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The Affordable Care A ct & Birth Centers

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The Affordable Care A ct & Birth Centers

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  1. The Affordable Care Act & Birth Centers Jill Alliman, DNP, CNMLegislative Committee ChairAmerican Association of Birth Centers

  2. A brief history of birth centers in the US • 1975- Maternity Center Association in NYC • 1981-Cooperative Birth Center Network (14 centers) • 1982 APHA published Guidelines for Regulating and Licensing Birth Centers • 1983-Organization became NACC • 1989-National Birth Center study published in NEJM • 2005-NACC became AABC • 2010-Medicaid Birth Center Reimbursement Act passed • 2014- 270 birth centers

  3. What is the status of birth center birth in the US? • 270 known birth centers in US • 15,577 births in 2012 • 0.3% of all US births • 42% increase in past 5 years (MacDorman et. al, 2014)

  4. All OOH births in 2012 in US • 53,635 births / 3,952,841 • 1.36% of all US births • 35,184 at home and 15,577 in birth centers • Up from 1.26% in 2011 • Most increase among non-Hispanic white women-rate of 2.05% of all births (MacDorman, 2014)

  5. Birth Center Midwifery Providers • 61% CPMs or LMs • 52% CNMs • (AABC Medicaid Survey of Birth Centers 2009)

  6. Birth center outcomes of care Low cesarean rates & improved outcomes Cost savings Increased client satisfaction (Rooks, 1989;Stapleton, 2013)

  7. US spends more -- but our mothers and babies have higher risk of dying • US is 46th in maternal mortality (2 X higher than 31 other nations) • US is 27th in infant mortality (6.1 deaths per 1000 live births)(WHO, 2012) • Huge racial disparities make some at much higher risk • Medicaid pays for 48% of US births

  8. Triple Aim Innovative approaches should meet the Triple Aim of CMS Better Care Better Health Lower Costs Birth Center Care meets the Triple Aim and is a model for improving maternity care.

  9. Birth Centers by State

  10. States where CPMs are legally authorized to practice Map courtesy of The Big Push for Midwives –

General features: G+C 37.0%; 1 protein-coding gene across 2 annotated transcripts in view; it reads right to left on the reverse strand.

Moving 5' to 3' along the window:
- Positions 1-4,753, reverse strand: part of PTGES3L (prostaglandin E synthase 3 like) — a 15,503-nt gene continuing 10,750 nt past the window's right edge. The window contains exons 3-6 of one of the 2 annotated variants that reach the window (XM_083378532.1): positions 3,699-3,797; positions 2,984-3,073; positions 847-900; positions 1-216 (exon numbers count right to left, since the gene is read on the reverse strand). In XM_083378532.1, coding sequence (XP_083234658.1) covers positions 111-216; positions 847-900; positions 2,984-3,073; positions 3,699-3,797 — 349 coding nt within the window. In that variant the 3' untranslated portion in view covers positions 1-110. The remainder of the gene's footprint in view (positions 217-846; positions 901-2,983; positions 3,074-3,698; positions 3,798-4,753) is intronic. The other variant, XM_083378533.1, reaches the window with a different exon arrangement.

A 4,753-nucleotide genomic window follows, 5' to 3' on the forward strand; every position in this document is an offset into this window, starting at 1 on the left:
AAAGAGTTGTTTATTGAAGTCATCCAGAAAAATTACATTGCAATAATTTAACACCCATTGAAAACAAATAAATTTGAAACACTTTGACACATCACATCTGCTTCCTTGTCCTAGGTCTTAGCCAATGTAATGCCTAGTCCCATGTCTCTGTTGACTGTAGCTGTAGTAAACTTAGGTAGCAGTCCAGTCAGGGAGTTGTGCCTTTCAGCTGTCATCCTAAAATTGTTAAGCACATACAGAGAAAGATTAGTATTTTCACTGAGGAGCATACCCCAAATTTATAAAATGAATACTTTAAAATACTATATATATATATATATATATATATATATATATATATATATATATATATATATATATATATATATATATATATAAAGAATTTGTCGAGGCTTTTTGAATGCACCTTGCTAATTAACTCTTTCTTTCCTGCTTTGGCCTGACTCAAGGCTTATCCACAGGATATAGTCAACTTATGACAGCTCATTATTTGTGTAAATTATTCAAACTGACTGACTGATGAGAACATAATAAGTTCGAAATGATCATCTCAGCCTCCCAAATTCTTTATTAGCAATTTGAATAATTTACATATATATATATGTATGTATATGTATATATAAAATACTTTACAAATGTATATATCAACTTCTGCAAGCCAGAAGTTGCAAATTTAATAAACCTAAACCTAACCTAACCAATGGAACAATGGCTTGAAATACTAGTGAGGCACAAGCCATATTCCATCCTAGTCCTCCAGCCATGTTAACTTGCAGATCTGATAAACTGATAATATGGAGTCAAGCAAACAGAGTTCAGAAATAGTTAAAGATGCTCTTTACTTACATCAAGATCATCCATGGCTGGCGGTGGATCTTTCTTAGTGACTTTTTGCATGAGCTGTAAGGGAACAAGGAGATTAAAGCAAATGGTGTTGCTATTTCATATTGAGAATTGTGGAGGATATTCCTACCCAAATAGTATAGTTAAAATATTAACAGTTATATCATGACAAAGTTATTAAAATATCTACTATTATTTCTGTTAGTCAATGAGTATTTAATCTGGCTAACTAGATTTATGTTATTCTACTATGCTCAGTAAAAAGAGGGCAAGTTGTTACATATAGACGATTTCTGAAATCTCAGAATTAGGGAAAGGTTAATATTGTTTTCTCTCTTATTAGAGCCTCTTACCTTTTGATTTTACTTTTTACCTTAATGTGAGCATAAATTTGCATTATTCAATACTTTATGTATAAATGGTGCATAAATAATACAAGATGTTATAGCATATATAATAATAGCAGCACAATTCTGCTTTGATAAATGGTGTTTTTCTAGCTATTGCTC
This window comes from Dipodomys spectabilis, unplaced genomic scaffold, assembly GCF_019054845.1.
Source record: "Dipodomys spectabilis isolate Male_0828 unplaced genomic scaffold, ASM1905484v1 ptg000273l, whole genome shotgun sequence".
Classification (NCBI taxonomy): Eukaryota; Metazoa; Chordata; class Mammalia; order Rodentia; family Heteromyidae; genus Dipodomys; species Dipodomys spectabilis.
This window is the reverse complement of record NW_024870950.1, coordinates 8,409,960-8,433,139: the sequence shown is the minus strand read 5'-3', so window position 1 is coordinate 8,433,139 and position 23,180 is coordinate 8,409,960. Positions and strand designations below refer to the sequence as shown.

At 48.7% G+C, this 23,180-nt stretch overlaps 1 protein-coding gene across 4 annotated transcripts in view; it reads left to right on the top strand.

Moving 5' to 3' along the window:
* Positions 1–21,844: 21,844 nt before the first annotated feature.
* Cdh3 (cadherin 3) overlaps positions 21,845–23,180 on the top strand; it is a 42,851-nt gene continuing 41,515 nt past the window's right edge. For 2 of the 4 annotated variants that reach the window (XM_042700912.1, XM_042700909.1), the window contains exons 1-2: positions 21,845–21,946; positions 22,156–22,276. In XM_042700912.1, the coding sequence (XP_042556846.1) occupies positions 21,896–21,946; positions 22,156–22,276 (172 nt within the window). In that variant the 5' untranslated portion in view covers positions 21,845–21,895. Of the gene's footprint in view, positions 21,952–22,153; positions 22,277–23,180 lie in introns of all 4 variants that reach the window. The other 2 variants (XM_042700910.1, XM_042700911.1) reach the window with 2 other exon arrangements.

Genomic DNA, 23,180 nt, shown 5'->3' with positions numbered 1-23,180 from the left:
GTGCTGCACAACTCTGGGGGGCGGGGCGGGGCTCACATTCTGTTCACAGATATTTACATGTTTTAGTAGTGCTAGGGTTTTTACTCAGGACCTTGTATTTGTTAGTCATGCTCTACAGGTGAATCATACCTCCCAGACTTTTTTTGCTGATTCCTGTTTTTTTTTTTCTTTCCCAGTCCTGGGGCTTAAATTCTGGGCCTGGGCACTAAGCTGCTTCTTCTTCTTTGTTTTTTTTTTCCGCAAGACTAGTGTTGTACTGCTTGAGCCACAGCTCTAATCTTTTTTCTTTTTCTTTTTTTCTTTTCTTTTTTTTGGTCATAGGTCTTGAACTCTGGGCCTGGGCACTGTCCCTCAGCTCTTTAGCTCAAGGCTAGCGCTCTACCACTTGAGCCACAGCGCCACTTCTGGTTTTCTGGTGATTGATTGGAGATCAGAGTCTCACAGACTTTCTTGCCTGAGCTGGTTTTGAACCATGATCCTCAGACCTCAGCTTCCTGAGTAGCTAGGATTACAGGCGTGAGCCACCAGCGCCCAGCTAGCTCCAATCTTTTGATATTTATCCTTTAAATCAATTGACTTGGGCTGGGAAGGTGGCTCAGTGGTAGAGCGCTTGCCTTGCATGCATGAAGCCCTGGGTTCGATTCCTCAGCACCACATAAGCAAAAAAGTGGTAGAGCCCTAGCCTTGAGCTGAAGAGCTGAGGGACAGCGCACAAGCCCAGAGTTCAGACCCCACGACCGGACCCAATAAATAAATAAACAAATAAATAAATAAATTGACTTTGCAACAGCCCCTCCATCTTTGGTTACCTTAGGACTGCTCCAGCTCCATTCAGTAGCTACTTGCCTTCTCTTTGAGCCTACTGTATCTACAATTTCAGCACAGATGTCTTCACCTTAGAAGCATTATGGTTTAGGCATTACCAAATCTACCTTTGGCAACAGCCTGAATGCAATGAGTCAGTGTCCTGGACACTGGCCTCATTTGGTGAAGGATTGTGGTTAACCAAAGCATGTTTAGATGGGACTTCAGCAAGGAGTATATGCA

11. 82% of States Have Regulationsfor Licensing Birth Centers

  12. AABC definition of Birth Center A home-like setting where care providers, usually midwives, provide family-centered care to healthy pregnant women.

  13. AABC definition of Birth Center • Most are separate from hospitals • A few are inside hospitals and must meet standards for independence and be separate from L & D unit AABC definition of Birth Center

  14. Definition of Birth Center in Federal Law • USC § 1396(l)(3) (A) The term “freestanding birth center services” means services furnished to an individual at a freestanding birth center (as defined in subparagraph (B)) at such center. • (B) The term “freestanding birth center” means a health facility— • (i) that is not a hospital; • (ii) where childbirth is planned to occur away from the pregnant woman’s residence; • (iii) that is licensed or otherwise approved by the State

  15. Definition of a birth center, cont. • (iii) continued • To provide prenatal, labor and delivery or postpartum care and other ambulatory services that are included in the plan; and • (iv) that complies with such other requirements relating to the health and safety of • individuals furnished services by the facility as the State shall establish. [42 U.S.C. § 1396(l)(3) (A), (B), & ( C)]

  16. Birth Center Medicaid Reimbursement Act • Introduced by Sen Boxer (R co-sponsor Sen. Corker) • AABC version did include both the facility and all licensed birth attendants • CBO cost estimate—would save Medicaid $$$$ • Amended by Sen Cantwell to add more language about types of birth attendants • Added to ACA Bill • Passed in 2010 as Section 2301 of ACA